Did you know that if you’re pregnant, you should be taking an iodine supplement? Tiffany Brown explains why.
What are some sources of iodine?
Natural food sources of iodine are mainly found in the sea, where the element is concentrated in marine products like seafood and seaweed. Sushi has been shown to provide reasonable iodine, due mostly to the seaweed (nori) wrapper. The amount we can obtain from other food sources of iodine, such as meat and dairy products, varies due to the condition of our soils, influenced by natural geology as well as human interventions by irrigation and fertilisers. If a nutrient is not present in the soil, then it cannot be present in the food, and NZ soils tend to be low in iodine.
In 2009, the government developed a strategy to address low iodine levels in the population as a consequence of low-salt diets and non-iodised salt. By fortifying commercial breads with the mandatory inclusion of iodised salt in the ingredients, significant improvements in iodine levels followed, according to the 2016 New Zealand Total Diet Study. It’s worth noting that if you avoid commercial bread products, you may still be low in iodine, if you’re not getting it from other sources. Reliable natural sources of iodine include:
- Bread fortified with iodine
- Seaweeds, including kelp
- Salts (check the labels carefully as not all salts contain iodine)
What about iodine in pregnancy?
The need for iodine increases in pregnancy while we supply our babies with all the nutrition they need as well as keeping ourselves topped up. Sufficient iodine in pregnancy can also increase your baby’s IQ as it is essential for the growth and development of the brain. And deficient iodine status in pregnant mothers is the leading cause of preventable intellectual disability in children.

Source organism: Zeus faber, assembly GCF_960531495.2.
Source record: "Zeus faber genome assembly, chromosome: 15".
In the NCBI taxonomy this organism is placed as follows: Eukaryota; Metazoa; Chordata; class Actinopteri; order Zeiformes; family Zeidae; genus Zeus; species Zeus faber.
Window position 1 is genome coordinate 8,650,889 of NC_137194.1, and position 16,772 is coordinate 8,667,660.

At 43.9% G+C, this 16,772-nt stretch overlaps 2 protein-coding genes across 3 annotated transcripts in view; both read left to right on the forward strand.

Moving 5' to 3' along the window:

Why is iodine important?
Iodine is one of the many chemical elements our bodies need but cannot make. Only a small amount of it is required for normal function but iodine is detected in every organ and tissue in our body. Iodine is essential for thyroid function and efficient metabolism, and there is increasing evidence that links low iodine with numerous diseases including cancer.
How much iodine do I need in pregnancy?
The MOH makes the following specific recommendation for iodine intake during pregnancy and breastfeeding: During pregnancy and while breastfeeding, choose foods that are high in iodine and take an iodine tablet every day. Foods that are high in iodine are well-cooked seafood, milk, eggs, some cereals, and bread. Take one 0.150 milligram (mg)/150 micrograms (mcg or μg) iodine-only tablet every day when pregnant and breastfeeding. You can buy iodine tablets at pharmacies (or at a lower cost when prescribed by your midwife, GP, or nurse practitioner — talk to them to find out more).
What are some side effects of taking iodine?
Supplemental iodine is likely safety to take on a short-term basis, although it can cause significant side effects in some people, including nausea and stomach pain, runny nose, headache, metallic taste, and diarrhoea. Iodine supplementation is possibly unsafe to take on a long-term basis, so talk to your GP.
I’m breastfeeding. Do I still need to worry about iodine intake?
Iodine is also important when breastfeeding, but don’t give up on natural iodine food sources once your baby is born. A 2016 study found no difference in the effect on breastmilk when comparing mothers who didn’t take any supplements at all to those who took either potassium iodine or multivitamin supplements.
How much iodine do i need when not pregnant or breastfeeding?
The Ministry of Health (MOH) established guidelines in 2006 of iodine balance at intakes over 100 micrograms (mcg) per day, but not below 40mcg per day, with an upper limit of 1,100mcg per day for adults. For children, iodine doses should not exceed 200mcg per day for children 1 to 3 years old, 300mcg per day for children 4 to 8 years old, 600mcg per day for children 9 to 13 years old, and 900mcg per day for adolescents 14 to 18 years old.